Rick Santorum's daughter Isabella Maria Santorum is the youngest of seven children born to the 2012 Republican presidential candidate and his wife Karen. An eighth child died shortly after birth in 1996.
Isabella, or "Bella," was born in 2008 with a rare genetic disorder called Trisomy 18. Most children born with the condition do not live beyond the first year of their lives. Santorum often refers to his daughter's survival as a miracle.
Bella made news during the 2012 election because she was unexpectedly hospitalized during the protracted battle for the Republican nomination. Santorum briefly suspended his campaign over the Easter weekend to spend time with Bella.
Santorum Daughter in 2012 Election
Santorum mentioned his daughter frequently in debates and on the campaign trail, saying he struggled with the decision to run for president because of her.
"Karen and I have struggled to discern whether God could possibly want us to do that, particularly in light of the fact that our youngest daughter, Isabella Maria, who we call Bella, is a very special girl who needs a lot of care," Santorum said in a video posted on his campaign website.
Santorum also defended his decision to mount a campaign with a sick child at home, saying: "I feel like I wouldn’t be a good dad if I wasn’t out here fighting for a country that would see the dignity in her and every other child."
Birth and Diagnosis
Santorum has said medical experts told the family shortly after Bella's birth that her life expectancy "was a matter of hours and days."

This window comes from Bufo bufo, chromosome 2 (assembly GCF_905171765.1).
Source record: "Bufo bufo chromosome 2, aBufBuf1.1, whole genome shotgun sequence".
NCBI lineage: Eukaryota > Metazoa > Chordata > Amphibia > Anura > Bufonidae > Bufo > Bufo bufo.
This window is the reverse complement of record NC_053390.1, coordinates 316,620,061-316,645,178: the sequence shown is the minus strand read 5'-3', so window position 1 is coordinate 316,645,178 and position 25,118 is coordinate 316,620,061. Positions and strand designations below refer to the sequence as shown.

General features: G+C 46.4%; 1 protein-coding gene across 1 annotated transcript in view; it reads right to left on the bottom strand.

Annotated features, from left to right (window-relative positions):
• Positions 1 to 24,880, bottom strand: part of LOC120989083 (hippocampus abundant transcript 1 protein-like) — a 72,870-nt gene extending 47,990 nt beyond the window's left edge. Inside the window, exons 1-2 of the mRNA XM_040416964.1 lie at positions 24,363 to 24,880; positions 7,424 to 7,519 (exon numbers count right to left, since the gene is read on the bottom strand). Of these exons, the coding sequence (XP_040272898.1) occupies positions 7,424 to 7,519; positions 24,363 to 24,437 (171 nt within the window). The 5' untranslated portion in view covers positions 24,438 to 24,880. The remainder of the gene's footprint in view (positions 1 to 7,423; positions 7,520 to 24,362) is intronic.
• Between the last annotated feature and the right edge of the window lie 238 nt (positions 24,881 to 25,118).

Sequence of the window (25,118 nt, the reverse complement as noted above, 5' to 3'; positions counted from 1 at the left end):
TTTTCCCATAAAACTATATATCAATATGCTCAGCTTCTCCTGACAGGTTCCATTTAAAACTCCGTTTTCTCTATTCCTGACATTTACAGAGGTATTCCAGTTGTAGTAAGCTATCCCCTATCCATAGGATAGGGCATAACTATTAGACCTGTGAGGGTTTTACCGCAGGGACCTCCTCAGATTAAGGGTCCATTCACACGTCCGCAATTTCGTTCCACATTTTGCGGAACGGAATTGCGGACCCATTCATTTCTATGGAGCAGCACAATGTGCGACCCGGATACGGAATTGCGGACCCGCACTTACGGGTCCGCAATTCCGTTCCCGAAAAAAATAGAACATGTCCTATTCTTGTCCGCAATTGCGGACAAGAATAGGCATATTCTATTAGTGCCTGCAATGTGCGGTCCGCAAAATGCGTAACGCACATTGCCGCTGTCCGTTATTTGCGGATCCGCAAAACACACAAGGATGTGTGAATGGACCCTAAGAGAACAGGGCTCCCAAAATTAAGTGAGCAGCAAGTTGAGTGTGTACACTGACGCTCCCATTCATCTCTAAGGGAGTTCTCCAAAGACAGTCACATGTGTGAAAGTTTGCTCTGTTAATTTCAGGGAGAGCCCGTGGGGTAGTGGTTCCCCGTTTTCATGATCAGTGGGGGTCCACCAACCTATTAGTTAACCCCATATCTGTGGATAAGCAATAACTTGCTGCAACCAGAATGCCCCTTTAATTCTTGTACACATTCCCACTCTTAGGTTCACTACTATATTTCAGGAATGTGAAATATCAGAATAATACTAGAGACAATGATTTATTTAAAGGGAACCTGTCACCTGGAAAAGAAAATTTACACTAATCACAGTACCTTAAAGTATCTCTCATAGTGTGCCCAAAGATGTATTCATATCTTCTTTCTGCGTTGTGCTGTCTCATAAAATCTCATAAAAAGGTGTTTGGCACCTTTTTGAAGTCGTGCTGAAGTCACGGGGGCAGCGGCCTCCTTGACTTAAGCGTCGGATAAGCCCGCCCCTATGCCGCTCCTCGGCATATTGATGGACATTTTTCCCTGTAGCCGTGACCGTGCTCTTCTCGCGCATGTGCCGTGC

"They told us she had a fatal condition and was going to die," Santorum said at a 2012 Republican presidential debates.
"When she was born we knew something was wrong but we didn't know what it was," Santorum said in his campaign video. "And it wasn't until five days later that they came back and told Karen and me that she had a rare disorder called Trisomy 18, which is similar to Down syndrome.
Anger at Prognosis
Santorum described being angry at the doctors who told him his daughter would likely die shortly after his family brought her home from the hospital.
"We were told at the diagnosis that Bella's life expectancy was a matter of hours and days. And so we felt blessed that we had Bella. But yet we were told by the medical community that, 'Why do anything? Just let her go. She's not going to be able to do much. She's not going to be able to be like normal children and so you should just let her go,'" Santorum said.
"It angered us to hear that because she was our daughter like every other one of our children and we were not going to let her go. Now we understand that her life is going to be different than our other children. But we felt that we owed her the opportunity, a chance, to do as well as she could," Santorum said.
Trisomy 18 Disorder
A child born with Trisomy 18 has three chromosomes in one position instead of the normal two, according to the Trisomy 18 Foundation. Most humans have 46 chromosomes. Children with Trisomy 18 are born with an extra 18th chromosome, causing the problems associated with the disorder.
Trisomy 18, also known as Edwards syndrome, occurs in about one in every 3,000 live births, according to the foundation.
Only 5 percent to 10 percent of infants diagnosed with Trisomy 18 survive beyond their first year of life, according to the National Center on Birth Defects and Developmental Disabilities at the Centers for Disease Control and Prevention.
Children with Trisomy 18 often have severe developmental delays and health problems including heart defects, kidney abnormalities and delayed growth.
Bella was was unexpectedly hospitalized on April 6, 2012, during the 2012 Republican nomination contest. Santorum canceled campaign appearances for several days to be with his daughter.
It was the second time Bella had been hospitalized during the campaign. She was treated in January 2012 for pneumonia in both of her lungs. Bella was 3 years old at the time.
Santorum told The Washington Post earlier in the campaign that his daughter's health could change quickly. "You think she’s fine, and then one cold and she’s this close to dying," Santorum said.